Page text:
The world is beating a path back to NATPE after the annual TV programming conference spent the better part of the last decade fighting for its survival. When NATPE’s 2012 Market & Conference unfolds January 23-25 in Miami Beach at the Fontainebleau Resort, it will feature in excess of 600 buyers, more than 200 exhibiting companies and some 5,500 attendees, NATPE president and CEO Rick Feldman estimated during a conference call with reporters this morning. That’s significantly greater interest than there was for the confab as recently as five years ago, Feldman stressed. “It’s not going to look like it did 15 years ago,” he was quick to add. “But relative to the market as it is today, we’ll be featuring the best contingent of domestic broadcasters that we’ve had in a very long time. From every single perspective — distributors, total attendees, buyers and advertisers — we’re either slightly to really nicely ahead of where we were. And a lot of the companies participating this time are new ones. If you look at the list, so many of them didn’t exist five years ago.” Also flocking back to NATPE after lackluster participation in recent years are the bigger agencies like UTA, CAA, WME and ICM, Feldman noted.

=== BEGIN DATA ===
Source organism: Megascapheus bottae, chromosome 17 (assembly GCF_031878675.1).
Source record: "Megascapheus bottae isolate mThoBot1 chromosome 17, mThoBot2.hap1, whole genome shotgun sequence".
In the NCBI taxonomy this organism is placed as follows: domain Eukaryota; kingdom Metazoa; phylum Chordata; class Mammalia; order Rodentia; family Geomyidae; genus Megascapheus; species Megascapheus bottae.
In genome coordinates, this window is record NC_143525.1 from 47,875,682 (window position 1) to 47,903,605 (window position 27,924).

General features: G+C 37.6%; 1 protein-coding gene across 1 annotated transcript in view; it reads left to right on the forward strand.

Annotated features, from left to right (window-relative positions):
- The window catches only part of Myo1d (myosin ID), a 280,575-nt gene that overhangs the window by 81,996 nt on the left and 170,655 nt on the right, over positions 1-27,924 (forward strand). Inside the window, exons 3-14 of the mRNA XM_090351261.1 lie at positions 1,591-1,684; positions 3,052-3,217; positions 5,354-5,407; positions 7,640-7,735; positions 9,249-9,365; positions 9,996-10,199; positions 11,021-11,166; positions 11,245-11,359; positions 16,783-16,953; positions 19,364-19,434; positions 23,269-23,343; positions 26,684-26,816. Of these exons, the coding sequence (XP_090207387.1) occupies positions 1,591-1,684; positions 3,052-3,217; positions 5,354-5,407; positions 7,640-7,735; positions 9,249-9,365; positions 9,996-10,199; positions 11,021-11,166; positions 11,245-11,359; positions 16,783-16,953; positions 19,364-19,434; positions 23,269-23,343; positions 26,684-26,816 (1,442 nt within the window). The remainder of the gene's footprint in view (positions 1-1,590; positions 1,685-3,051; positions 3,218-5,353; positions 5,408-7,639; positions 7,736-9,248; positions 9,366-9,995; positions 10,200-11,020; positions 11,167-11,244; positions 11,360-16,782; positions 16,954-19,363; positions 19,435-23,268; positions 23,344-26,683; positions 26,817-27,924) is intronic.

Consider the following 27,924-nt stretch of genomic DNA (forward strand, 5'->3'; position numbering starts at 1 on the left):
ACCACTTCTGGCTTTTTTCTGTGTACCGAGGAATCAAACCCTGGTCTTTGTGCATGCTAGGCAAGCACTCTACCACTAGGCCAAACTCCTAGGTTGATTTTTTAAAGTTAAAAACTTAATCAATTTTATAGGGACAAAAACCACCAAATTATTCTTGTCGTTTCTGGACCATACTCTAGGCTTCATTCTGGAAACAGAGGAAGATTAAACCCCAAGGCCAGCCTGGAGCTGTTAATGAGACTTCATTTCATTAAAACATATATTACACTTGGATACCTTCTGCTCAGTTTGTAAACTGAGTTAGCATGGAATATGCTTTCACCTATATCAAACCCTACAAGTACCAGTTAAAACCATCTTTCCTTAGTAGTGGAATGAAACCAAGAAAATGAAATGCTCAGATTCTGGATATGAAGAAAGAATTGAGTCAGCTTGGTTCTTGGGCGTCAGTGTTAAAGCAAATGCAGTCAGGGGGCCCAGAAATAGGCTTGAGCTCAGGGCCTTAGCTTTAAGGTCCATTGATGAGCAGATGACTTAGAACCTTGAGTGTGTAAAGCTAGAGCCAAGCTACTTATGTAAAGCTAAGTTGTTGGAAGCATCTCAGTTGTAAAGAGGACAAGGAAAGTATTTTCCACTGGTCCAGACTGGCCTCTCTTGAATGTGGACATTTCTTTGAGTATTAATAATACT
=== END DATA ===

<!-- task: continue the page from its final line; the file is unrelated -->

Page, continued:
Speakers and participants scheduled for the 2012 conference include Starz president and CEO Chris Albrecht; Lionsgate TV president Kevin Beggs; Magical Elves principals Jane Lipsitz and Dan Cutforth; FreemantleMedia North America CEO and American Idol executive producer Cecile Frot-Coutaz; NBC Broadcasting chairman Ted Harbert; Viacom Entertainment Group president Doug Herzog; Turner Broadcasting System chairman and CEO Phil Kent (the conference’s keynote speaker); Nickelodeon president Cyma Zarghami; and Mad Men creator/showrunner Matthew Weiner. Frot-Coutaz and Weiner are among four recipients of the Ninth Annual Brandon Tartikoff Legacy Award, the others being Colombian producer Fernando Gaitan and Fox president of station ops Dennis Swanson. Feldman admitted this morning that he’s a little surprised that the economic tumult that’s rocked Europe hasn’t yet impacted NATPE. “We’re all walking around in a little bubble,” he said. “All of those problems haven’t really hit us. There just seems to be an insatiable appetite right now for original content.” Feldman noted that the problems at NATPE over the past several years have stemmed from consolidation in the content world while digital was still ramping up. “We’re simply reflecting the business as it is,” he believes. “We see a lot of people gone, but a lot of new ones have taken their place. Certainly, the online business has now reached a certain maturity level.”